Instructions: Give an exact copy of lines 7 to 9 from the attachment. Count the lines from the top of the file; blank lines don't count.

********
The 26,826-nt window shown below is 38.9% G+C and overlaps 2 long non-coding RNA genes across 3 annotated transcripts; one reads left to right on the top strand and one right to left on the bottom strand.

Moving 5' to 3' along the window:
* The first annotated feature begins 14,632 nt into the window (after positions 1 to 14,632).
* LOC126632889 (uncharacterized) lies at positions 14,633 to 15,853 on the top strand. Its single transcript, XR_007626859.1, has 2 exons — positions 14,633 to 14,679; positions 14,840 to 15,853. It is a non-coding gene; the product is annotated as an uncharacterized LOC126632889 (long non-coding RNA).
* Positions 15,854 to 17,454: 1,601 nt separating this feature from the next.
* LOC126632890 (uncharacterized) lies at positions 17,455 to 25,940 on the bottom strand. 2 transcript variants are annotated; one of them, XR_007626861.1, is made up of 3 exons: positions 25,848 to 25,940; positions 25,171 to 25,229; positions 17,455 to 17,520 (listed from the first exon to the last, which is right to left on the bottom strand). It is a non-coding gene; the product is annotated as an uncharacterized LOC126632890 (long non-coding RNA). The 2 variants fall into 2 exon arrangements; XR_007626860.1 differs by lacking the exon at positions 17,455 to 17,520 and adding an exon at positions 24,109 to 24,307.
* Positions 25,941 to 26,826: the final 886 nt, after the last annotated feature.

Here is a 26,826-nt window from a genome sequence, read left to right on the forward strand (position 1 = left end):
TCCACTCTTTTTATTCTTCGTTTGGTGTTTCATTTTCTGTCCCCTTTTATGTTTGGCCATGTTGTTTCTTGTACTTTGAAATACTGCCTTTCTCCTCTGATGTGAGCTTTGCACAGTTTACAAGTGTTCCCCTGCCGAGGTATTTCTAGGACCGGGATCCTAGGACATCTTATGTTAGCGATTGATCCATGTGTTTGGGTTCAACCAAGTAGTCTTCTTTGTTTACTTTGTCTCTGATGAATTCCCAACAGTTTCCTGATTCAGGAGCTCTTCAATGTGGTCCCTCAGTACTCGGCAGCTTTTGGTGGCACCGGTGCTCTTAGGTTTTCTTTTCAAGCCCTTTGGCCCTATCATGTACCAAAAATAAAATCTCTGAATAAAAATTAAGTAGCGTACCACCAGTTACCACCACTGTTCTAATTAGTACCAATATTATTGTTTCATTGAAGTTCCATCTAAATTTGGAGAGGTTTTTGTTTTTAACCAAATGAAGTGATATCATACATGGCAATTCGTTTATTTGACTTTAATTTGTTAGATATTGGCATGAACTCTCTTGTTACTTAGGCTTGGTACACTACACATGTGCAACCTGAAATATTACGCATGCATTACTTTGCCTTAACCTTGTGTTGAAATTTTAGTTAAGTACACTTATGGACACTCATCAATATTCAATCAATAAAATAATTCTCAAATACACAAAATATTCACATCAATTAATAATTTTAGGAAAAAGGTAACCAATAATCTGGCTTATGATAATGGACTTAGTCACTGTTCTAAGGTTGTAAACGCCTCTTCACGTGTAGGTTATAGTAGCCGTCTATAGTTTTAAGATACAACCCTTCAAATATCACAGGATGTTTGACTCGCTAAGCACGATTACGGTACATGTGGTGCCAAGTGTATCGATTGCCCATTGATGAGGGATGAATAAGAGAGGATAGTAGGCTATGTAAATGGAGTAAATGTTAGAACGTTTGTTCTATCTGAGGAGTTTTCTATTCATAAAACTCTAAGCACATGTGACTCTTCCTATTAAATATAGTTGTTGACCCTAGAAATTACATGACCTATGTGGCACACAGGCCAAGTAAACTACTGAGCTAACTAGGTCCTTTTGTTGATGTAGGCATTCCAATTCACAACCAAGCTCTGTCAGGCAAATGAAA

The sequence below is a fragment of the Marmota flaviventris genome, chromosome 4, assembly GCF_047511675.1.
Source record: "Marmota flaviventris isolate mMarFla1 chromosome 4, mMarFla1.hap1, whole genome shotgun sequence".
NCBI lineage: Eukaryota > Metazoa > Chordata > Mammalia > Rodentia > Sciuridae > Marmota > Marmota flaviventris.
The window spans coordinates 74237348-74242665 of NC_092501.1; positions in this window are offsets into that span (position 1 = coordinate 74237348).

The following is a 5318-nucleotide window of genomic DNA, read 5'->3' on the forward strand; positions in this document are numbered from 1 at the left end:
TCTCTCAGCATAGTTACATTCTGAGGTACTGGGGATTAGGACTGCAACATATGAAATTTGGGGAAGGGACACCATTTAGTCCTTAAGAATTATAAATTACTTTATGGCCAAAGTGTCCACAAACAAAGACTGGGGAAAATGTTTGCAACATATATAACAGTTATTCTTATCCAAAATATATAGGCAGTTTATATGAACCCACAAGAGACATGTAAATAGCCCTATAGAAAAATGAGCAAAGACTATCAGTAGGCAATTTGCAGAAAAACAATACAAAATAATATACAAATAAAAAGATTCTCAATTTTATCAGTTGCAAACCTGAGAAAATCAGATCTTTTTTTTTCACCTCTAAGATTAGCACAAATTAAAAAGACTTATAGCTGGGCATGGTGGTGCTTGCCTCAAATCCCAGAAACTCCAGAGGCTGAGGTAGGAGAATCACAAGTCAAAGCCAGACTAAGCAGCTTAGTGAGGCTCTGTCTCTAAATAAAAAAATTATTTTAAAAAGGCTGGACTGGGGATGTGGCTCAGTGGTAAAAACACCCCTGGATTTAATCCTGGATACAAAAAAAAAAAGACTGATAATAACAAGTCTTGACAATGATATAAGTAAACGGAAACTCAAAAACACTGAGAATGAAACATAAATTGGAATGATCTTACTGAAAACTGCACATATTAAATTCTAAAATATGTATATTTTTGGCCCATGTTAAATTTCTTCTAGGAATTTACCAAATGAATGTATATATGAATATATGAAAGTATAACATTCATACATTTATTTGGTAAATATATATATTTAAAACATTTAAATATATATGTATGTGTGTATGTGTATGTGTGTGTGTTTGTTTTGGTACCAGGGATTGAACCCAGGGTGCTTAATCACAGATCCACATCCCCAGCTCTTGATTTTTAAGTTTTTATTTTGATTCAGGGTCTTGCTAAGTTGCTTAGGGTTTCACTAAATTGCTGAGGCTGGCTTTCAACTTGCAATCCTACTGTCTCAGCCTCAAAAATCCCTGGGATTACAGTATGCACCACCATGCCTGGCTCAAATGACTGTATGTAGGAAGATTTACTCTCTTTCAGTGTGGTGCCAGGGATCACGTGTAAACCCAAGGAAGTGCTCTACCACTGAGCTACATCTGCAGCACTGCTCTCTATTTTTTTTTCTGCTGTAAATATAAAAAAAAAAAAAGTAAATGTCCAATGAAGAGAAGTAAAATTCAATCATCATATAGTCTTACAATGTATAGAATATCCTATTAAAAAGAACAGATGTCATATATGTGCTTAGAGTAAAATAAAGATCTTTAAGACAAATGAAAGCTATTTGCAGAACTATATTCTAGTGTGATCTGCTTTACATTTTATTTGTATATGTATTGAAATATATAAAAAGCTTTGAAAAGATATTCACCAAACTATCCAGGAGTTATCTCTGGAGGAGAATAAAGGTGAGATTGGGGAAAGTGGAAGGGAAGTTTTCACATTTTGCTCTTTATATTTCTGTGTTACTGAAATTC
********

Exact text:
* Positions 25,941 to 26,826: the final 886 nt, after the last annotated feature.

Here is a 26,826-nt window from a genome sequence, read left to right on the forward strand (position 1 = left end):
TCCACTCTTTTTATTCTTCGTTTGGTGTTTCATTTTCTGTCCCCTTTTATGTTTGGCCATGTTGTTTCTTGTACTTTGAAATACTGCCTTTCTCCTCTGATGTGAGCTTTGCACAGTTTACAAGTGTTCCCCTGCCGAGGTATTTCTAGGACCGGGATCCTAGGACATCTTATGTTAGCGATTGATCCATGTGTTTGGGTTCAACCAAGTAGTCTTCTTTGTTTACTTTGTCTCTGATGAATTCCCAACAGTTTCCTGATTCAGGAGCTCTTCAATGTGGTCCCTCAGTACTCGGCAGCTTTTGGTGGCACCGGTGCTCTTAGGTTTTCTTTTCAAGCCCTTTGGCCCTATCATGTACCAAAAATAAAATCTCTGAATAAAAATTAAGTAGCGTACCACCAGTTACCACCACTGTTCTAATTAGTACCAATATTATTGTTTCATTGAAGTTCCATCTAAATTTGGAGAGGTTTTTGTTTTTAACCAAATGAAGTGATATCATACATGGCAATTCGTTTATTTGACTTTAATTTGTTAGATATTGGCATGAACTCTCTTGTTACTTAGGCTTGGTACACTACACATGTGCAACCTGAAATATTACGCATGCATTACTTTGCCTTAACCTTGTGTTGAAATTTTAGTTAAGTACACTTATGGACACTCATCAATATTCAATCAATAAAATAATTCTCAAATACACAAAATATTCACATCAATTAATAATTTTAGGAAAAAGGTAACCAATAATCTGGCTTATGATAATGGACTTAGTCACTGTTCTAAGGTTGTAAACGCCTCTTCACGTGTAGGTTATAGTAGCCGTCTATAGTTTTAAGATACAACCCTTCAAATATCACAGGATGTTTGACTCGCTAAGCACGATTACGGTACATGTGGTGCCAAGTGTATCGATTGCCCATTGATGAGGGATGAATAAGAGAGGATAGTAGGCTATGTAAATGGAGTAAATGTTAGAACGTTTGTTCTATCTGAGGAGTTTTCTATTCATAAAACTCTAAGCACATGTGACTCTTCCTATTAAATATAGTTGTTGACCCTAGAAATTACATGACCTATGTGGCACACAGGCCAAGTAAACTACTGAGCTAACTAGGTCCTTTTGTTGATGTAGGCATTCCAATTCACAACCAAGCTCTGTCAGGCAAATGAAA